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The Significance of Educational Technology History and Research

By George Veletsianos / November 2014

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  • Sun, 30 Nov 2014
    Post by George Veletsianos

    Hi Ryan,

    Thank you for your comment!

    One of the historical lessons that I am trying to point to is that this type of the research (and the types of studies used in media comparison efforts) makes it nearly impossible to identify the variables that influence learning. The comparison between face-to-face and blended is not a comparison of 1 variable. Therefore, when significant differences have been observed for blended delivery models for example, it's generally unclear whether those were the result of technology or the result of a concomitant change in the learning environment (e.g., more time spent on task). This article discusses some of these issues and suggests an alternative research design for improving learning in these contexts:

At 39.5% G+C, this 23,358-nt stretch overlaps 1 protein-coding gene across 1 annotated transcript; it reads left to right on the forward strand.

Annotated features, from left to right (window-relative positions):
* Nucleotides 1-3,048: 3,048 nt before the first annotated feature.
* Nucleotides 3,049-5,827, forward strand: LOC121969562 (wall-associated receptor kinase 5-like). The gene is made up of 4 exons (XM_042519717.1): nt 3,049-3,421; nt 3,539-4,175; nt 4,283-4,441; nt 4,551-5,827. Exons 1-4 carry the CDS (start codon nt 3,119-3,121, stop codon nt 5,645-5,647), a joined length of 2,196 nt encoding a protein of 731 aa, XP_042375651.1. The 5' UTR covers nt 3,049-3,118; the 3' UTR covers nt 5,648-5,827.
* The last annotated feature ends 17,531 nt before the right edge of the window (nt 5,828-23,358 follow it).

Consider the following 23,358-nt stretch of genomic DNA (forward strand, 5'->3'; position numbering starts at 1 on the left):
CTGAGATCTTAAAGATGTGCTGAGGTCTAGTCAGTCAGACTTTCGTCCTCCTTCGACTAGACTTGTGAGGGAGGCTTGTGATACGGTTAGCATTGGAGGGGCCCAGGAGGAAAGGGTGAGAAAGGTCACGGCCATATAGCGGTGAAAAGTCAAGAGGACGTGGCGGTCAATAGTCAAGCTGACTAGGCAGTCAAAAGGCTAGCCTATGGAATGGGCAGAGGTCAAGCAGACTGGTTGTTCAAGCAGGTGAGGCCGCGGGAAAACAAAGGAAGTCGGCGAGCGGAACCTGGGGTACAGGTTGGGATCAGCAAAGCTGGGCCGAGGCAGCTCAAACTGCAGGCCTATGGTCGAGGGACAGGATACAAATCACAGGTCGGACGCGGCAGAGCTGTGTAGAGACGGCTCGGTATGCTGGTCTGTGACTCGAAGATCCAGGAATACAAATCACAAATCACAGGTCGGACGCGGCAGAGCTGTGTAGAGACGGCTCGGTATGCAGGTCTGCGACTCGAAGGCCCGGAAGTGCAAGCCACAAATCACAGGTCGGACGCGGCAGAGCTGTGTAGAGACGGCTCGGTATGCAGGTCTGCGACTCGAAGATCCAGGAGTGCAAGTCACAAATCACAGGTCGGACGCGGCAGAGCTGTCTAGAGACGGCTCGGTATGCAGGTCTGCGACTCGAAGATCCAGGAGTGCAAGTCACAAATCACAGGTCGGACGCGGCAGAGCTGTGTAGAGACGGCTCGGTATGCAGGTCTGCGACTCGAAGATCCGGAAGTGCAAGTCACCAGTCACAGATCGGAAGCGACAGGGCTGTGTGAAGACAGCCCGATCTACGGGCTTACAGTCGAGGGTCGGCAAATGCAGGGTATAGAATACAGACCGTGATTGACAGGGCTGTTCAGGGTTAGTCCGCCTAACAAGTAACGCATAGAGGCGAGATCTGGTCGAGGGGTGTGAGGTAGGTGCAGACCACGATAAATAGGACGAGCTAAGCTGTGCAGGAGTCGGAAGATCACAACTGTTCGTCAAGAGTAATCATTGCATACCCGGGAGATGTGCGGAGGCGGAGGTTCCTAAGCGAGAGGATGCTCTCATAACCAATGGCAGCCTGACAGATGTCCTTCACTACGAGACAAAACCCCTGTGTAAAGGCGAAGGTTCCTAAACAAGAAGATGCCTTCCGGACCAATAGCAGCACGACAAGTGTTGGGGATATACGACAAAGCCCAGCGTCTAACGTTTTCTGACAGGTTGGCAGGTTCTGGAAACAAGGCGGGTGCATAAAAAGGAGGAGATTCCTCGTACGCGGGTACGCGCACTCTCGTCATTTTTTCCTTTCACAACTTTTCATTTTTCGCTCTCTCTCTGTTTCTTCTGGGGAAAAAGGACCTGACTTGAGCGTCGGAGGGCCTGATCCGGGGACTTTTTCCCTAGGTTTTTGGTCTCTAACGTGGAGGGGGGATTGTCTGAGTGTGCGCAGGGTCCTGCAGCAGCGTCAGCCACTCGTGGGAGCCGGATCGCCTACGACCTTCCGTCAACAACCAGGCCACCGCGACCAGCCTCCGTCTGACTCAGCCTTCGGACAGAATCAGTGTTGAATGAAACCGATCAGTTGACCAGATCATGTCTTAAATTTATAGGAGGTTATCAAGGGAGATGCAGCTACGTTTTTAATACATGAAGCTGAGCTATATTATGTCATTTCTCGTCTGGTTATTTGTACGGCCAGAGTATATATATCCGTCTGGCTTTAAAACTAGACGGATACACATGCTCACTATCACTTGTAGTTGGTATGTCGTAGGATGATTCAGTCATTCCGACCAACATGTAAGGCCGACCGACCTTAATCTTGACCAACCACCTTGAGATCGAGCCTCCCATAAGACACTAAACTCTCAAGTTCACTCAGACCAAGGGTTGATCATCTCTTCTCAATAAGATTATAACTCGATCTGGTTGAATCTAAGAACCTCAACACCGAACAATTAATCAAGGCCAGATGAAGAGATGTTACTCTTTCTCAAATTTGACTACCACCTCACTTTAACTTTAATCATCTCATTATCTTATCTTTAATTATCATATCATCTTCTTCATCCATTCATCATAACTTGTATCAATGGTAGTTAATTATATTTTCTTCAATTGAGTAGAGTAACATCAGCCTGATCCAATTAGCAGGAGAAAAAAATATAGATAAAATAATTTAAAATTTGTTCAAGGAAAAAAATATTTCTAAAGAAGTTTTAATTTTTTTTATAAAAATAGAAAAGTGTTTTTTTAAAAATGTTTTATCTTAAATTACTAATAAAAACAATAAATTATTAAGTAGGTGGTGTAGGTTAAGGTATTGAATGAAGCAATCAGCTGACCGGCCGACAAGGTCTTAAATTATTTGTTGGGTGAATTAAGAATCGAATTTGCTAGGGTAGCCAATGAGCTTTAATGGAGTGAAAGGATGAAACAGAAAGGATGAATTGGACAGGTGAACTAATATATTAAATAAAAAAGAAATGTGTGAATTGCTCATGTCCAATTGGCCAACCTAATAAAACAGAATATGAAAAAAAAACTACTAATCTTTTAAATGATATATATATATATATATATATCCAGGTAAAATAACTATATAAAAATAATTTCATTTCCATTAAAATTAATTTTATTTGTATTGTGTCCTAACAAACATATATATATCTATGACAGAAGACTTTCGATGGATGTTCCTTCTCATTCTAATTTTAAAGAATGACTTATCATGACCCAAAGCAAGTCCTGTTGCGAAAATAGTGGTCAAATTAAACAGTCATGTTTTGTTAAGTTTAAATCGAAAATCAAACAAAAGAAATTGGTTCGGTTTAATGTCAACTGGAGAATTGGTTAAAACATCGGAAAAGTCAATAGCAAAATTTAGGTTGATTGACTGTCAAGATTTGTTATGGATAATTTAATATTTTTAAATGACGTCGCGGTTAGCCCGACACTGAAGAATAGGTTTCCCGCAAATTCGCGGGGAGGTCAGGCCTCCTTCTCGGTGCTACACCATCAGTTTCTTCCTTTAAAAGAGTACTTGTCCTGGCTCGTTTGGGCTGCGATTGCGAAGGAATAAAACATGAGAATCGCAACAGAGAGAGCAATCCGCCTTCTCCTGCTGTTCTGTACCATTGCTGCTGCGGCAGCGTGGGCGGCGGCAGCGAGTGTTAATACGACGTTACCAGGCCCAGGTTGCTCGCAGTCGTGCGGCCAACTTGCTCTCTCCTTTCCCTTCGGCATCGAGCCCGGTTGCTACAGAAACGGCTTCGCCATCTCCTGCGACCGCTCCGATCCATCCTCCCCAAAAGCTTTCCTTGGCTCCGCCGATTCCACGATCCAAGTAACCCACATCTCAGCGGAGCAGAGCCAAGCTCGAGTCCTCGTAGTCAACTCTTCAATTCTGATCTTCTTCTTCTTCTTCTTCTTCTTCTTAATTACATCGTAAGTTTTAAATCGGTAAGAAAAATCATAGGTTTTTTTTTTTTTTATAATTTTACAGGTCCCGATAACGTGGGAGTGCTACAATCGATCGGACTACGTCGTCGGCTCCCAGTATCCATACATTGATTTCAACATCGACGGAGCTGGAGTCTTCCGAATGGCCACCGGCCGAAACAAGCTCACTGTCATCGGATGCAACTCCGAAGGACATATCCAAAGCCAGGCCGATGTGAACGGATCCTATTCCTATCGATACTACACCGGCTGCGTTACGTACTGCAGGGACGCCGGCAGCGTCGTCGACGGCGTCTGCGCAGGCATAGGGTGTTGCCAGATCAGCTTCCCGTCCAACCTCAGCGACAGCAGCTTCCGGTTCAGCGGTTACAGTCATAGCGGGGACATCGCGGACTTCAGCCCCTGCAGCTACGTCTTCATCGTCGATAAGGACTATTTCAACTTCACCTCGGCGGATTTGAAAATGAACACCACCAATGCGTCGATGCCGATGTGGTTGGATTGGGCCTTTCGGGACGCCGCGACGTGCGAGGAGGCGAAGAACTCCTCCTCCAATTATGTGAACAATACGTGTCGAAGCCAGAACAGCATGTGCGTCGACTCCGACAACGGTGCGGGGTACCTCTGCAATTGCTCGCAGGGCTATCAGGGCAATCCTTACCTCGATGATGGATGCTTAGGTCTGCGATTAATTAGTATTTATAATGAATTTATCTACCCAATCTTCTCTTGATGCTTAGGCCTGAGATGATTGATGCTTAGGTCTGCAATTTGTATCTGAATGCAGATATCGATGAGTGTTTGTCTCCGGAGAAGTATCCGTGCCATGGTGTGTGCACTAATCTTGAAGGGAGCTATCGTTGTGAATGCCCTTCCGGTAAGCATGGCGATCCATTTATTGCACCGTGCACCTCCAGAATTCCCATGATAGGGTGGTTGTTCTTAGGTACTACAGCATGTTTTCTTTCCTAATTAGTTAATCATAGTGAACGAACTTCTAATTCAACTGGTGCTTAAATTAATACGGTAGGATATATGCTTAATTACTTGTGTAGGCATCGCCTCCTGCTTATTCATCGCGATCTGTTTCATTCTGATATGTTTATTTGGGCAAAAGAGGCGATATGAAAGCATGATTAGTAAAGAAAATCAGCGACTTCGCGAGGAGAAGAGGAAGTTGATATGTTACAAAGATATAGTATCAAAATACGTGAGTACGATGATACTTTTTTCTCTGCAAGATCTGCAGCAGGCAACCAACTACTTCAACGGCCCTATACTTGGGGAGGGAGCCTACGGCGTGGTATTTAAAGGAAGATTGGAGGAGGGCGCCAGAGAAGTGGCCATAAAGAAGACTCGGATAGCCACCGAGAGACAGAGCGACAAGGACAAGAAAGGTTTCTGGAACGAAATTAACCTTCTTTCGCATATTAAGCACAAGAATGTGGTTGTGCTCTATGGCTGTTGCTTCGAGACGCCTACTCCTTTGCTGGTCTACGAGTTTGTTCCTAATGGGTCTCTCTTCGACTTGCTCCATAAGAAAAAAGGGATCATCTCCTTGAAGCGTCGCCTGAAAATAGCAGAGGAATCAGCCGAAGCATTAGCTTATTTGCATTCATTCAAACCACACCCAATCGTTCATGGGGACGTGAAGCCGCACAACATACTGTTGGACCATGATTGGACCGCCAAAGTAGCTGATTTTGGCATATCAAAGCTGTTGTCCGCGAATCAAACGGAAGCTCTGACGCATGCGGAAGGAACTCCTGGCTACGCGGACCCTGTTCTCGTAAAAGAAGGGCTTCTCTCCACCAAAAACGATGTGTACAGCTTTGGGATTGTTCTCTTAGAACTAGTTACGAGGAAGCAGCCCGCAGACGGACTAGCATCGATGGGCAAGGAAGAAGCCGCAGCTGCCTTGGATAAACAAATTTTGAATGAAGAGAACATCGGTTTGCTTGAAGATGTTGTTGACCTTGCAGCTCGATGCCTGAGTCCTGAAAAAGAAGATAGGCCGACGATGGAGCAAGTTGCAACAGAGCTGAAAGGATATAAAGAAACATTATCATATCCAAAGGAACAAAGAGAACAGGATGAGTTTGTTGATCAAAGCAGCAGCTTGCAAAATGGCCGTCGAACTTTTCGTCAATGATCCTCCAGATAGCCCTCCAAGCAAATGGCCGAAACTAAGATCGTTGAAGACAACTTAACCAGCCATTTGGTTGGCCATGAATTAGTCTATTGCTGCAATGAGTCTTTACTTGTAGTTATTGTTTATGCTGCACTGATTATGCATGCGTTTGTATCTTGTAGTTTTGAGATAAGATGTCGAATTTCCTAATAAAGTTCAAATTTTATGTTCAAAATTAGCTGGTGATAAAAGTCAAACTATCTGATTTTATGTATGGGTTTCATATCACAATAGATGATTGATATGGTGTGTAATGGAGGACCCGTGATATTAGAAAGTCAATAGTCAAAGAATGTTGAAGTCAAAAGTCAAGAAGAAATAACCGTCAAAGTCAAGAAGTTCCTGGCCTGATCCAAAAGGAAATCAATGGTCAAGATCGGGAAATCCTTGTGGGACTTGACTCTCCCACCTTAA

• Wed, 12 Nov 2014
    Post by Ryan Tracey

    But this isn't pure media vs media comparison, as per those who watch a live lecture vs those who watch the same lecture on YouTube. The description states that the Khan resources will be "integrated into normal classroom activities". So the comparison will be between traditional classroom-based delivery and blended delivery, which will yield much more useful results... no?